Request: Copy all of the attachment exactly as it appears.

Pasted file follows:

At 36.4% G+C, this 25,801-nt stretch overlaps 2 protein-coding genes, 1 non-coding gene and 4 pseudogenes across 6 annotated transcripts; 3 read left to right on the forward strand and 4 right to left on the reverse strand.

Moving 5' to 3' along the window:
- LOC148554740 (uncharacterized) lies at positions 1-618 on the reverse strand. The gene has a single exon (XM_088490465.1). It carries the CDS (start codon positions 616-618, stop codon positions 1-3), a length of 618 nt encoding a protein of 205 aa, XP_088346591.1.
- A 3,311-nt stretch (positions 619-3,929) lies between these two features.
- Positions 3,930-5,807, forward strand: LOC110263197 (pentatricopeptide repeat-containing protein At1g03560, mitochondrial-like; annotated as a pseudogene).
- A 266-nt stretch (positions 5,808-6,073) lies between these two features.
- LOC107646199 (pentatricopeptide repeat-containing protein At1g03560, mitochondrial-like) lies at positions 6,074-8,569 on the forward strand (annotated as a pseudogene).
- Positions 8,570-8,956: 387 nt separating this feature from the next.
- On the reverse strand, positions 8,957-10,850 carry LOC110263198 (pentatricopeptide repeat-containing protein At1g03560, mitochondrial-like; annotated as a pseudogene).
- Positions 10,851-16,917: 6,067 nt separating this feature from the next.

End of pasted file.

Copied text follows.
At 36.4% G+C, this 25,801-nt stretch overlaps 2 protein-coding genes, 1 non-coding gene and 4 pseudogenes across 6 annotated transcripts; 3 read left to right on the forward strand and 4 right to left on the reverse strand.

Moving 5' to 3' along the window:
- LOC148554740 (uncharacterized) lies at positions 1-618 on the reverse strand. The gene has a single exon (XM_088490465.1). It carries the CDS (start codon positions 616-618, stop codon positions 1-3), a length of 618 nt encoding a protein of 205 aa, XP_088346591.1.
- A 3,311-nt stretch (positions 619-3,929) lies between these two features.
- Positions 3,930-5,807, forward strand: LOC110263197 (pentatricopeptide repeat-containing protein At1g03560, mitochondrial-like; annotated as a pseudogene).
- A 266-nt stretch (positions 5,808-6,073) lies between these two features.
- LOC107646199 (pentatricopeptide repeat-containing protein At1g03560, mitochondrial-like) lies at positions 6,074-8,569 on the forward strand (annotated as a pseudogene).
- Positions 8,570-8,956: 387 nt separating this feature from the next.
- On the reverse strand, positions 8,957-10,850 carry LOC110263198 (pentatricopeptide repeat-containing protein At1g03560, mitochondrial-like; annotated as a pseudogene).
- Positions 10,851-16,917: 6,067 nt separating this feature from the next.